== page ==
Getting married is probably the last thing on an undergraduate’s mind. Having that wedding take place on campus is even more foreign. Yet interestingly enough, many weddings actually take place in UR’s very own Interfaith Chapel.
In 1970, Gilbert McCurdy, whose generous donations helped build the chapel, made several stipulations during its construction, decreeing that no civil ceremonies could be preformed, no alcohol could be served except for religious reasons, and no for-profit organizations could hold events in the Chapel.
Chaplain’s Office Administrator Eileen Bruton explained that since the 1970s, about 50 weddings take place in the chapel each year.
“Fifty percent of the weddings that we have at the chapel are part of the UR community,” Bruton said. “Forty percent of the weddings are people in and around the greater Rochester area, and around 5 percent are students or recent graduates.”
Bruton explained that the majority of the weddings at the chapel are protestant, but surprisingly, one-third are fittingly interfaith.
Director of the Catholic Newman Community Reverend Brian Cool said that interfaith marriages are fairly common in the chapel as interfaith couples often struggle to find a religious building that will accommodate their conflicting beliefs.
“Some people want to be in an environment where having both religions is welcome,” Cool said.
Bruton, a chapel employee for 13 years, also spoke to the chapel’s support of couples with different sexual orientations, declaring the chapel’s continued encouragement even though “we had more civil unions in 2000 than we do now.”
Denise Yarbrough, director of University Religious and Spiritual Life, said that from spring to fall, weddings are booked almost every weekend, sometimes with more than one per day. During the academic year, weddings are only booked on Saturdays but can otherwise be booked on Saturdays and Sundays alike.
“One of the reasons why so many people want to have weddings here is because the chapel is prized for its beauty,” Yarbrough said. “The fact that it is an interfaith space and it’s located by the river, which is a beautiful backdrop for photographs, really attracts people to hold their events here.”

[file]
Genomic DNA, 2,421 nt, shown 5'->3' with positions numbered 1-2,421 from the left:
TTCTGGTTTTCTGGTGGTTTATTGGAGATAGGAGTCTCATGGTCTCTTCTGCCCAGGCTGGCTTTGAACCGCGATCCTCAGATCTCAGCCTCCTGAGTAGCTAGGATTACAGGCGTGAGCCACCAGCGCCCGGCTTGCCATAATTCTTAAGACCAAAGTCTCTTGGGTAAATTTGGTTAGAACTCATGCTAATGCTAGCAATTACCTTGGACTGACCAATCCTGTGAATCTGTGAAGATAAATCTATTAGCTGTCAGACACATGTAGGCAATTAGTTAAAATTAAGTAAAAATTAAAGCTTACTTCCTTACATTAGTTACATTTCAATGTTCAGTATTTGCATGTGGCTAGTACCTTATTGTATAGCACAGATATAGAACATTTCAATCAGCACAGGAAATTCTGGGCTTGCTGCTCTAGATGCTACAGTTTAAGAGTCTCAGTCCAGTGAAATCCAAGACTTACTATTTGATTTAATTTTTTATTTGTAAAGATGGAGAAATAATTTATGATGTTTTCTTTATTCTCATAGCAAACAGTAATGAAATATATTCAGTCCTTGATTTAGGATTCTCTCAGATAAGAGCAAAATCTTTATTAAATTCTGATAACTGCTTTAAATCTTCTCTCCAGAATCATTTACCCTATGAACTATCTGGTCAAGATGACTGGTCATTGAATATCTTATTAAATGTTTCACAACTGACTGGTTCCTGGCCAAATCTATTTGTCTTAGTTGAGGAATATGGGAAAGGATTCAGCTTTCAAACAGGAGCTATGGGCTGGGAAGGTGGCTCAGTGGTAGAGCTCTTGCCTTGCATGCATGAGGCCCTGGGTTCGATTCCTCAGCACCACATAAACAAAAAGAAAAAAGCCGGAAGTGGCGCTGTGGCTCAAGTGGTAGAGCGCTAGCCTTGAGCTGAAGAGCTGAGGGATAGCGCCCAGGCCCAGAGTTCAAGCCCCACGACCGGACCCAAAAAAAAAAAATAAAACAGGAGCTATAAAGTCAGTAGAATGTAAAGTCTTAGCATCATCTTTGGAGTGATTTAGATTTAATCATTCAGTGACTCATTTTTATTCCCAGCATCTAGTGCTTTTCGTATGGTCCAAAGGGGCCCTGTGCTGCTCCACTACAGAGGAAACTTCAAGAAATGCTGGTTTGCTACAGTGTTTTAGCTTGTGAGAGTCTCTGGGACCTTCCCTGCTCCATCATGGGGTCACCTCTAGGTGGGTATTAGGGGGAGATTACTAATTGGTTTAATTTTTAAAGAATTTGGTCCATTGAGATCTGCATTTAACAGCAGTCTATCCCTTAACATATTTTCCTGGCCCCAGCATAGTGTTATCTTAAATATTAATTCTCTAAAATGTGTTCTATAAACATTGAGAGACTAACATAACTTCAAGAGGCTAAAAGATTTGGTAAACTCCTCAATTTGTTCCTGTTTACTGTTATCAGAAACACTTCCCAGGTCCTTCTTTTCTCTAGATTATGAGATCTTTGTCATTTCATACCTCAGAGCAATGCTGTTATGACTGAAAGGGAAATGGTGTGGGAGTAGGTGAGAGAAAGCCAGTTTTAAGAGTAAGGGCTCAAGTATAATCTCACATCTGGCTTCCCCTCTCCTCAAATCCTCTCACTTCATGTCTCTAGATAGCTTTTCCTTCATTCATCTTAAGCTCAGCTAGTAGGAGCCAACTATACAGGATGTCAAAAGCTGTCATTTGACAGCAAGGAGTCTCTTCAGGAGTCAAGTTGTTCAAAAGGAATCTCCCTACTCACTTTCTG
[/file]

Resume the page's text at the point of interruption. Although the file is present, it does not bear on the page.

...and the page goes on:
Yarbrough also said that many of the chaplains at the chapel are available to officiate at the weddings, and that the chapel “serves the whole community, not just people with an affiliation with the University.”
Vice President for Advancement and Alumni Relations Kevin Wesley said that alumni weddings on campus are really great for the University.
“Having a place on campus where many couples met can be a meaningful and dominant connection for alumni,” Wesley said. “The chapel can be a powerful place to celebrate and affirm love that often blossomed while students were at UR. ”
Wesley added that alumni use of the chapel affirms that the University continues to be an important part of their lives even years after graduation.
“We want alumni to come back to campus and share it with friends and families,” he said.
In regards to cost, the Interfaith Chapel is a real bargain when compared to other venues, which can cost thousands of dollars. The chapel has an event coordinator to assist couples with planning for their ceremonies. For someone outside the community, a wedding costs around $725, and for someone with relations to the University, a wedding costs around $625. For a current full-time student, whether undergraduate or graduate, a wedding at the chapel costs $225.
Despite the cheap prices for their ceremonies, weddings are a steady source of income for the Interfaith Chapel, Bruton said.
“Most people think that not a lot of activity goes on at the Interfaith Chapel, but you would be surprised,” she said. “We are a very active community, and we hope to be even more active in the future.”
Teitelman is a member of

the class of 2016.

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